Football: Ohio’s two-back pistol offense can bring flexibility for entire offense

A.J Oullette File


Ohio’s offense was predictable last season, with deep fades thrown frequently to wide receivers such as Sebastian Smith and Brendan Cope. The Bobcats loved to go for the big play — they were good at it too, totaling 3,026 receiving yards.

Now, Ohio will run in between tackles and through holes for potential big gains and game-breaking touchdowns.

Ohio’s pistol offense has two running backs in its backfield. Though it isn’t as electrifying as former Oregon Ducks coach Chip Kelly’s offenses, it has five viable running backs competing for time in its newly implemented two-back set.

Maleek Irons, A.J. Ouellette, C.J. Hilliard, Papi White and Dorian Brown are all looking to contribute to an offense that was dominated by the wide receivers last season. The receivers totaled 18 of the team’s 44 touchdowns, good for 41 percent of the Bobcats’ touchdowns.

Ohio collectively rushed for 2,352 yards last season, good for 43 percent of its 5,408 total yards. Ouellette was the team’s leading rusher with 687 yards. Brown was the team’s fourth leading rusher with 204 yards, and Irons was the fifth leading rusher with 198 yards.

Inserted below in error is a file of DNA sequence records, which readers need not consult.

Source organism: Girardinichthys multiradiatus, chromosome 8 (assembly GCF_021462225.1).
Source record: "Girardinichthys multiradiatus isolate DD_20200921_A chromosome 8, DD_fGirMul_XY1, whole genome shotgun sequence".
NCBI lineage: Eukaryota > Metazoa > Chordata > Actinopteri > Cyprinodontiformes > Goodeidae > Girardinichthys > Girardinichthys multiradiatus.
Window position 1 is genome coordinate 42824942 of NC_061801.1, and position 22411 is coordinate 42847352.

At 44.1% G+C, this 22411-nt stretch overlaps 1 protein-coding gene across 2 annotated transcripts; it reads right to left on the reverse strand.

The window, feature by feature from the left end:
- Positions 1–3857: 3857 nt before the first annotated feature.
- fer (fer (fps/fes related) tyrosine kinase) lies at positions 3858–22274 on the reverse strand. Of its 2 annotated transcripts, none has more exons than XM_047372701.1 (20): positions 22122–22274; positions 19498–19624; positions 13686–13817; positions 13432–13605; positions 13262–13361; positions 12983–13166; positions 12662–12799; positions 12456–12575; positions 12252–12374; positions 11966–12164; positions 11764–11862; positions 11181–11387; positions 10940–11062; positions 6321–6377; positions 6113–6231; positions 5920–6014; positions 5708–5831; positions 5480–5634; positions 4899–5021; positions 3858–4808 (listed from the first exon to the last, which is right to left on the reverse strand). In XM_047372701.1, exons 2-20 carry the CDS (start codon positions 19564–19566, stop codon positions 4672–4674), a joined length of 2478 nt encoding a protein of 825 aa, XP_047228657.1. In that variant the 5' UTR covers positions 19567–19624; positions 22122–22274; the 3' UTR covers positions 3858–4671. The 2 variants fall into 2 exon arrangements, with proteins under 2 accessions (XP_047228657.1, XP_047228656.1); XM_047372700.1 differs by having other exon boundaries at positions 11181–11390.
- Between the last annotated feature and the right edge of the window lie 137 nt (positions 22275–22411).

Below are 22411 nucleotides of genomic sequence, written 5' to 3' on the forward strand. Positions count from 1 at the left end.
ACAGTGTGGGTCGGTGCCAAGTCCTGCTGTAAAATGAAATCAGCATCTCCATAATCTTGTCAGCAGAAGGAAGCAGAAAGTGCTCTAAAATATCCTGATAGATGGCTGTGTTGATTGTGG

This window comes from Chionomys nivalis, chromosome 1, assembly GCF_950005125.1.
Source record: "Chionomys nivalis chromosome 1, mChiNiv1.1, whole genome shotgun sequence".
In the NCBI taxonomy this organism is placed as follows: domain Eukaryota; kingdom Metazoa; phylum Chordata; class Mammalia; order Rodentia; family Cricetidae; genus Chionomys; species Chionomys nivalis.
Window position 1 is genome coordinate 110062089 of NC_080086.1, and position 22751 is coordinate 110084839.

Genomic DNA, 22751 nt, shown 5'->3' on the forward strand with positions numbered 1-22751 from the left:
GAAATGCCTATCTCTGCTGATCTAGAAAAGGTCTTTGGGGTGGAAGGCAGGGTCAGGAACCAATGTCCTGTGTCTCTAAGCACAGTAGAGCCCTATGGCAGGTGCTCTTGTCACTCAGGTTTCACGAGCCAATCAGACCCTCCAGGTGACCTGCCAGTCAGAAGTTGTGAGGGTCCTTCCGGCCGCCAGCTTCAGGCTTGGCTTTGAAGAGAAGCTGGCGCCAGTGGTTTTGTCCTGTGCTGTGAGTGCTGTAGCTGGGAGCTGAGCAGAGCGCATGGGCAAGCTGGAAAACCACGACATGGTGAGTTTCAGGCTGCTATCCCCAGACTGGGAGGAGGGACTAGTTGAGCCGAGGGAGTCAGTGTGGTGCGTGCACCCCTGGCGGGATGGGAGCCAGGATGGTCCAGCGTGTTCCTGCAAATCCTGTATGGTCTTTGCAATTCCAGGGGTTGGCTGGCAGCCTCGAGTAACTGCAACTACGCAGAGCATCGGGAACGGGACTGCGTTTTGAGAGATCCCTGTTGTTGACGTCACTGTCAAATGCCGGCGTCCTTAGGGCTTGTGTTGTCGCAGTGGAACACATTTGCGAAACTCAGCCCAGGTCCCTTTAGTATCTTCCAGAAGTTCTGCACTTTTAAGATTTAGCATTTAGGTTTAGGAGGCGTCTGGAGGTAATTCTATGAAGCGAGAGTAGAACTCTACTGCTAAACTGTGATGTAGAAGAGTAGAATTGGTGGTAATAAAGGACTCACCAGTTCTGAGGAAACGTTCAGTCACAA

All three running backs have aggressive running styles that involve barreling through tacklers and making ankle-breaking jukes against incoming linebackers.

Though some of Ohio’s running backs have aggressive styles, White is more of a speed back. When he gets into open field he can juke, spin and accelerate. Because White is more of a speed back, the flexibility of the two-back pistol offense could allow him to play as a slot receiver as well, running slant routes across the middle for solid gains.

Hilliard is a traditional running back who runs through holes the offensive line creates. He can be particularly effective in red zone and goal-line sets, as he doesn’t have stark breakaway speed like White nor strength like Irons and Brown. Further, Hilliard is a fundamentally sound running back who takes advantage of the offensive line’s blocks.

With the flexibility the two-back set brings, Ohio’s offense won’t be as unpredictable as the Oregon’s of yesteryear. But it certainly will be unpredictable in its crowded, yet talented backfield.


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